I have learned in some years of “practicing”, and “refining”, and “being good”, on and off the mat that nothing that seems to be the real goal, is it. There are endless caverns of respite within effort, and deep tides of peace that only come from restlessness and disease. I believe that it doesn’t have to always be this way, but that for many, like myself, we must crawl through the rocks on our knees to find what is real. And simple. And good already, birthed from the sweat and grunt of time. Looking back, I heard this wisdom from many mouths, but who was I to listen? And who is any teacher to tell? We all must learn and find ourselves.

It is now, facing the winter solstice 2016, when the world is been cracked open, yolk broken and spilled, once again, and I feel it is safe to relax and begin anew. There is no less passion, just less me in the way of the work. And oh, so much more urgency for the process of unveiling the truth about real: medicine; politics; religion; health and wellness; love, trust, and compassion than ever before. I’ve said it before and I’ll say it once again, as many times as needed: a mantra, a prayer – practice is over. No more suffering at our own hands for perfection, only forward motion and steps toward something we can all feel at home in.

As the sun comes to a momentary pause, may we also sit still and source a link to the rhythm of the movement that is never absent, in all things. Blessings for your own moments of stillness, may they bring to you just what you are seeking and need – healing, rest, self-reflection, irreverence, reverence, faith, or just the chance to BE, and quit doing, if only for a breath or two.

Love and respect, Suki Ola

Making yoga

What a whirl. This month has been, in my humble: tough, uncomfortable, awkward, baring, totally expected (did I really think we as a country were in for anything less than a straight shot to the heart?), and raw. Movement and meditation offer a fine tether to peace and calm, especially in strange times. It is a part of the practice to accept that there are always more factors than the business reports, the polls, the media could ever reveal. To know that no thing is severed from the truth, coincidences and circumstance are in fact, alignment, and the result of past thought and action, and anything that makes you feel, is your practice. The Universe is a vast and immeasurably large thing. Yoga helps me to see this and remember the delicate balance inherent in each living, breathing moment. .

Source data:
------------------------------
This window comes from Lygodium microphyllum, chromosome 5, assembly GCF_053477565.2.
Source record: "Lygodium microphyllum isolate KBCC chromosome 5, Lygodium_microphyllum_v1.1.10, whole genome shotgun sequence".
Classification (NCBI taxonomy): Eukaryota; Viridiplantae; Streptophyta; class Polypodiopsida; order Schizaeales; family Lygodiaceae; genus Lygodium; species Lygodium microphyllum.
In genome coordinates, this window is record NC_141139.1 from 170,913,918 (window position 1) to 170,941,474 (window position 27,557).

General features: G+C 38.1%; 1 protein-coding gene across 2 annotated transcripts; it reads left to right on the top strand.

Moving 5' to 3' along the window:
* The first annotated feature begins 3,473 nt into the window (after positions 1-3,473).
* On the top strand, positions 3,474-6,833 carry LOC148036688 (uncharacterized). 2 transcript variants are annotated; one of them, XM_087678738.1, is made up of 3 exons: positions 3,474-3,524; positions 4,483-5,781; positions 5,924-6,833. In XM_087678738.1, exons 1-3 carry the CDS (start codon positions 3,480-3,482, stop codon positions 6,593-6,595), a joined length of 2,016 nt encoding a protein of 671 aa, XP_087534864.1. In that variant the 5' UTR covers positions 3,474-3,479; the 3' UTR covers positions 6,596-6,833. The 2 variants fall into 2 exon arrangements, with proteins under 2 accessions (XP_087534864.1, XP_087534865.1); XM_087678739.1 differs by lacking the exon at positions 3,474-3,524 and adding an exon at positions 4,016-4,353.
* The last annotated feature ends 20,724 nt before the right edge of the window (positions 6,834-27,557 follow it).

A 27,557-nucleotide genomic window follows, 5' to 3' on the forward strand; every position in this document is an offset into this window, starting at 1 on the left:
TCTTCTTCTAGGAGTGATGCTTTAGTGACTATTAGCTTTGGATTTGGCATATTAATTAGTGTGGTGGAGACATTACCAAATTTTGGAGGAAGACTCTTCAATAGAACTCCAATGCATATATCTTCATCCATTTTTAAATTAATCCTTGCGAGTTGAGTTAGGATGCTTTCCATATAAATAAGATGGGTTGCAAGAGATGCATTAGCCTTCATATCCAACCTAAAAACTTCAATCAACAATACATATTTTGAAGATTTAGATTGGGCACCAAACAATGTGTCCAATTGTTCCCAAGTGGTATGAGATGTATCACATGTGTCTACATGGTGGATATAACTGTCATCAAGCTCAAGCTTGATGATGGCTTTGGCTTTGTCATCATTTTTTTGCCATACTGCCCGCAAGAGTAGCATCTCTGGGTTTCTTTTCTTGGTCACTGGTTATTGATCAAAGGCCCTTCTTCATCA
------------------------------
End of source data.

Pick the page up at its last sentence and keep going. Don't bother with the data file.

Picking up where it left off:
In the bared face of our country’s state, I am heartened to hear conversation, rather than silence. I am waking up. I am thankful to know that other people are waking up, too. And I’m crying a bunch, as things are cutting deeper lately, hitting home and so, opening gateways for communication – that butterfingered pathway of speaking the heart’s world through the mouth, so oft and ungracefully led by the mind. I believe though the stakes may seem incredibly high, that we as a populace of loving and respectful beings, can overcome hatred and bigotry, we can foster trust even in the bungling waves of the body politic, we can forgo destructive behavior and choose salubrious habits for the earth of our bodies and the body of earth, and we can write a future tale that is peaceful and hearty. There may be no training program to download and unpack, that kind of practice, with a standard protocol for all, is over. But we can all tap in and find a way that is clear for us.

Recently, I led an evening of deep healing at Shree Yoga with two dear friends who I have learned and grown with, like, a ton. The event is called R&R+ and the offering is a two hour restorative yoga practice, with reiki and really sweet singing. It seemed like perfect timing, what with all the difficult truths and future challenges presenting themselves so blatantly, for a shared space of rest and mellow. We’ve offered R&R + three times now, and for some mystical reason, in the preceding days to the most recent gathering, numerous people asked in class about their role in the singing portion. “How will I know the songs?”, many asked. No verbiage was changed in our promotion – we sing to you is the whole idea, while we offer reiki, and allow the nutritive effects of gentle restorative postures to do their work. I think the current situation is asking everyone to step up, and this collective call to participate, make better, and GROW UP was directly reflected in the conversation. This is good. We have to ask now what we can do, how we can help. And we also have to take care and rest, in the same moment, same breath. This is masterful practice, friends, and no small feat.